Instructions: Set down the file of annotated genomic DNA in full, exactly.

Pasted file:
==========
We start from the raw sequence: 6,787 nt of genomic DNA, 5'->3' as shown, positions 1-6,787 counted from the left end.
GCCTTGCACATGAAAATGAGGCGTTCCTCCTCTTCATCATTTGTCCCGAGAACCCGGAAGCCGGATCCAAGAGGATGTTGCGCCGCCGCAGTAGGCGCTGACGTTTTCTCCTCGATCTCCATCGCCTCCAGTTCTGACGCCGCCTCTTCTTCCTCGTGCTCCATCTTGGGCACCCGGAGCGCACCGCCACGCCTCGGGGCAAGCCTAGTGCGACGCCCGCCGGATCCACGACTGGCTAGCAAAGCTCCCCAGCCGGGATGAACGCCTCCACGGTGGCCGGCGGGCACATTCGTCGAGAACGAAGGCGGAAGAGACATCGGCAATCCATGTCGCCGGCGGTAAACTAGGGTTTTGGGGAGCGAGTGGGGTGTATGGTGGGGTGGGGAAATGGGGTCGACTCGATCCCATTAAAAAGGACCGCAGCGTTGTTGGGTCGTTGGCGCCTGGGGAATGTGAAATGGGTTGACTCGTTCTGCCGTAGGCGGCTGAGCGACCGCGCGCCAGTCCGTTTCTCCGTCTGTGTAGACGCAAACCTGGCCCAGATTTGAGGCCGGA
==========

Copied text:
We start from the raw sequence: 6,787 nt of genomic DNA, 5'->3' as shown, positions 1-6,787 counted from the left end.
GCCTTGCACATGAAAATGAGGCGTTCCTCCTCTTCATCATTTGTCCCGAGAACCCGGAAGCCGGATCCAAGAGGATGTTGCGCCGCCGCAGTAGGCGCTGACGTTTTCTCCTCGATCTCCATCGCCTCCAGTTCTGACGCCGCCTCTTCTTCCTCGTGCTCCATCTTGGGCACCCGGAGCGCACCGCCACGCCTCGGGGCAAGCCTAGTGCGACGCCCGCCGGATCCACGACTGGCTAGCAAAGCTCCCCAGCCGGGATGAACGCCTCCACGGTGGCCGGCGGGCACATTCGTCGAGAACGAAGGCGGAAGAGACATCGGCAATCCATGTCGCCGGCGGTAAACTAGGGTTTTGGGGAGCGAGTGGGGTGTATGGTGGGGTGGGGAAATGGGGTCGACTCGATCCCATTAAAAAGGACCGCAGCGTTGTTGGGTCGTTGGCGCCTGGGGAATGTGAAATGGGTTGACTCGTTCTGCCGTAGGCGGCTGAGCGACCGCGCGCCAGTCCGTTTCTCCGTCTGTGTAGACGCAAACCTGGCCCAGATTTGAGGCCGGA